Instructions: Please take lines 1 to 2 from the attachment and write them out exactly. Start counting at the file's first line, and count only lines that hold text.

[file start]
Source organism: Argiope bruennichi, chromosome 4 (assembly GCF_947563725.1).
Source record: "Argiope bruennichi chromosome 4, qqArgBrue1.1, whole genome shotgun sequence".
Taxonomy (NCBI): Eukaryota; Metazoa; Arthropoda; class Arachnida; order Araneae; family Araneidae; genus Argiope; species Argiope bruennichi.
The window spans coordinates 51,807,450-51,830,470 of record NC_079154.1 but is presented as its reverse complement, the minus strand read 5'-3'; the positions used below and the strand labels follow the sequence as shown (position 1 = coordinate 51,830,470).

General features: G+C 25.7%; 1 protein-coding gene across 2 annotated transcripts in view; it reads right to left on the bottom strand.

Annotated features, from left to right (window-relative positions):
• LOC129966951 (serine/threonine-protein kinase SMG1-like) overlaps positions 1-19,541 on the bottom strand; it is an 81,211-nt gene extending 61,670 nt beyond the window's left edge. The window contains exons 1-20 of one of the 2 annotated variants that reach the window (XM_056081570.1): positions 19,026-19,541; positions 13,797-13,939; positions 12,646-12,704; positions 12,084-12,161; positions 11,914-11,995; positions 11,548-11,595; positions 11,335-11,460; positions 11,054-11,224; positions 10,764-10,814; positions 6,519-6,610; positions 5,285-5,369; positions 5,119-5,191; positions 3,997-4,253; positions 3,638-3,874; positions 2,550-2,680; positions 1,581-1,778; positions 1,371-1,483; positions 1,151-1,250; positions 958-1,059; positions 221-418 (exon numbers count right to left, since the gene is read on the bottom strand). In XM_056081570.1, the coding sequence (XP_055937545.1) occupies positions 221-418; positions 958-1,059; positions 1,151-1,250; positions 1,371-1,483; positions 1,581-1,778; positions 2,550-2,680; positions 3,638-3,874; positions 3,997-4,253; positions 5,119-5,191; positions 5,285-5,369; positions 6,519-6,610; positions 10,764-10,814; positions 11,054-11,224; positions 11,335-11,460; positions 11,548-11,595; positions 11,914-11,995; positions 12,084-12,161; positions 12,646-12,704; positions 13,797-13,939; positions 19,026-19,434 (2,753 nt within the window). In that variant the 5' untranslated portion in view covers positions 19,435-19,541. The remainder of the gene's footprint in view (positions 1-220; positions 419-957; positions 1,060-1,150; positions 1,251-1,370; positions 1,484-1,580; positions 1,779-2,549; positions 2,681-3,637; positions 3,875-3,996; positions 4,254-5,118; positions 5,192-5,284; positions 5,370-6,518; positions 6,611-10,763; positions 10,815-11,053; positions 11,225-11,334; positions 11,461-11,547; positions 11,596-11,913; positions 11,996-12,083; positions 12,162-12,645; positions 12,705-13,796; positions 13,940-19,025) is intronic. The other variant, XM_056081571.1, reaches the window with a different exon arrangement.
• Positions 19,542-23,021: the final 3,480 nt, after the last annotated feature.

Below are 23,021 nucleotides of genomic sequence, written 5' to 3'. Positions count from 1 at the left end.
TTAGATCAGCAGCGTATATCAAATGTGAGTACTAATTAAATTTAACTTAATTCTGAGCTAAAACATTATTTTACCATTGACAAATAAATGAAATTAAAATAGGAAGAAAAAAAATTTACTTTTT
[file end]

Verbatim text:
Source organism: Argiope bruennichi, chromosome 4 (assembly GCF_947563725.1).
Source record: "Argiope bruennichi chromosome 4, qqArgBrue1.1, whole genome shotgun sequence".